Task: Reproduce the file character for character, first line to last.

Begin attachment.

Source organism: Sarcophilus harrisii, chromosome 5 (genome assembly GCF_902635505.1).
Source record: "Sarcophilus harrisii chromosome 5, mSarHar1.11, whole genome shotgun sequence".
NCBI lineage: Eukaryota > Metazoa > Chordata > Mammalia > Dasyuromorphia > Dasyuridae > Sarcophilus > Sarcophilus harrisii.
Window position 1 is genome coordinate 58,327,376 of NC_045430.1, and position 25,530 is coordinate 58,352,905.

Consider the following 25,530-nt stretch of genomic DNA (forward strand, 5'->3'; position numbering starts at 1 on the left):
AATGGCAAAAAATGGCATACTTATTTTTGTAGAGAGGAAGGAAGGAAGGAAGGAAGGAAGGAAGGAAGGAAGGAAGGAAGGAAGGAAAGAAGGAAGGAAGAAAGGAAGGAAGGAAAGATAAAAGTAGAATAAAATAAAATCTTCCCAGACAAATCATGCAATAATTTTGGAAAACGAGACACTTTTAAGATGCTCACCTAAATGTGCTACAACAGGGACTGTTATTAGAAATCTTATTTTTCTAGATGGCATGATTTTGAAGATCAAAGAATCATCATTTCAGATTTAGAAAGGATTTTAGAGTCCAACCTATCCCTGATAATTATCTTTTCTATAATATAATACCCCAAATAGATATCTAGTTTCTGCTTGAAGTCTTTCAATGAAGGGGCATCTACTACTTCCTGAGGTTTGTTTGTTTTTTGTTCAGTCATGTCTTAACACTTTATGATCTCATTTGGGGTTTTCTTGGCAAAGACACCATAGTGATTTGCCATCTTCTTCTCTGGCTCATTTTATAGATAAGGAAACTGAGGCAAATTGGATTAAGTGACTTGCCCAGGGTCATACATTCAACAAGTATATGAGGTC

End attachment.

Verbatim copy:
Source organism: Sarcophilus harrisii, chromosome 5 (genome assembly GCF_902635505.1).
Source record: "Sarcophilus harrisii chromosome 5, mSarHar1.11, whole genome shotgun sequence".
NCBI lineage: Eukaryota > Metazoa > Chordata > Mammalia > Dasyuromorphia > Dasyuridae > Sarcophilus > Sarcophilus harrisii.
Window position 1 is genome coordinate 58,327,376 of NC_045430.1, and position 25,530 is coordinate 58,352,905.

Consider the following 25,530-nt stretch of genomic DNA (forward strand, 5'->3'; position numbering starts at 1 on the left):
AATGGCAAAAAATGGCATACTTATTTTTGTAGAGAGGAAGGAAGGAAGGAAGGAAGGAAGGAAGGAAGGAAGGAAGGAAGGAAGGAAAGAAGGAAGGAAGAAAGGAAGGAAGGAAAGATAAAAGTAGAATAAAATAAAATCTTCCCAGACAAATCATGCAATAATTTTGGAAAACGAGACACTTTTAAGATGCTCACCTAAATGTGCTACAACAGGGACTGTTATTAGAAATCTTATTTTTCTAGATGGCATGATTTTGAAGATCAAAGAATCATCATTTCAGATTTAGAAAGGATTTTAGAGTCCAACCTATCCCTGATAATTATCTTTTCTATAATATAATACCCCAAATAGATATCTAGTTTCTGCTTGAAGTCTTTCAATGAAGGGGCATCTACTACTTCCTGAGGTTTGTTTGTTTTTTGTTCAGTCATGTCTTAACACTTTATGATCTCATTTGGGGTTTTCTTGGCAAAGACACCATAGTGATTTGCCATCTTCTTCTCTGGCTCATTTTATAGATAAGGAAACTGAGGCAAATTGGATTAAGTGACTTGCCCAGGGTCATACATTCAACAAGTATATGAGGTC